Terror suspects planned to use liquid explosives to blow up planes
Terrorism suspects plotting to blow up American planes headed from the United Kingdom to the United States were planning to smuggle hydrogen peroxide-based liquid/slurry explosives in modified sports drink bottles, U.S. News has learned. The suspects had figured out a way to modify the bottoms of the factory-sealed bottles and fill them with the explosives that were similar to those used in other recent attacks in London, and at least nine planes were targets, the official said. So far, British police have arrested at least 24 suspects in the plot, which had been months in the planning.
At least some of the suspects had ties to those involved in the July 7, 2005, coordinated bombings on the London subways, a law enforcement source told U.S. News. British police were watching the suspects for weeks and had to make some "gut wrenching" decisions on how long they could wait before making the arrests, this law enforcement source said. Several of the plotters made trips to and from Pakistan for meetings, recruiting, and training. British police decided to make the arrests after some of these men, believed essential to the plot, returned to the United Kingdom. This source told U.S. News that the British police realized that the suspects were "accelerating" their efforts "quicker than we realized" and that the subjects were close to "getting ready to get on planes to do it."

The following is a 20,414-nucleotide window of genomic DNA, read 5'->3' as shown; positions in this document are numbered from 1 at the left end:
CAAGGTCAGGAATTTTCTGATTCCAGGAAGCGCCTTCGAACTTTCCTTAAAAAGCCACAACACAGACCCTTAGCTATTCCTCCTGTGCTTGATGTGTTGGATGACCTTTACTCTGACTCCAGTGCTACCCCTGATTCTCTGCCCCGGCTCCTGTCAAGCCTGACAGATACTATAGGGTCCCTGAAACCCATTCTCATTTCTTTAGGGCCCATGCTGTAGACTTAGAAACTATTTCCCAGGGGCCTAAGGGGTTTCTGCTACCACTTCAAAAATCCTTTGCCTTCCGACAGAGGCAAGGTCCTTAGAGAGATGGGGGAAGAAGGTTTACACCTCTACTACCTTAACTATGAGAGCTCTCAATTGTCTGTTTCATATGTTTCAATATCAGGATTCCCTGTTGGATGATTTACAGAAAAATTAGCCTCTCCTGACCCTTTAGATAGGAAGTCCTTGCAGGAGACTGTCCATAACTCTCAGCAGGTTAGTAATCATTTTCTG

Homeland Security Secretary Michael Chertoff said that the suspects were in the "final stages" of carrying out the attacks. "There were very concrete steps underway to execute all elements of the plan," he said.
In a search of the suspects' homes, U.S. News has learned, British police have found low-concentration hydrogen peroxide, sugar solutions, peanut butter, and in one instance, nine tins of baked beans under a suspect's bed. Now it's up to the explosives experts to figure out whether these ingredients were intended for bomb-making purposes or, as one law enforcement official said, "Perhaps the guy just likes peanut butter." One theory is that the suspects may have intended to use the containers of peanut butter and baked beans to make the bombs look innocuous. The tins of baked beans were X-rayed, and said one official, "By golly, they all had baked beans." Common household ingredients such as peanut butter and sugar solutions could be modified to provide the fuel and oxygen needed to make explosives. Law enforcement officials discount reports in the press that hair gel was one of the ingredients intended for the explosives.
British forensic authorities are playing catch-up because the arrests were made earlier than anticipated, because key players in the plot all had arrived in London after making trips to Pakistan, putting British police under pressure to bust the plot before it went too far, officials say. So while they have found possible precursors of explosives, they have not found any of the actual devices themselves, sources say. Law enforcement officials told U.S. News that the United States brought pressure to bear on Pakistan to make a key arrest, leading to a "domino" effect in Britain and the arrests there.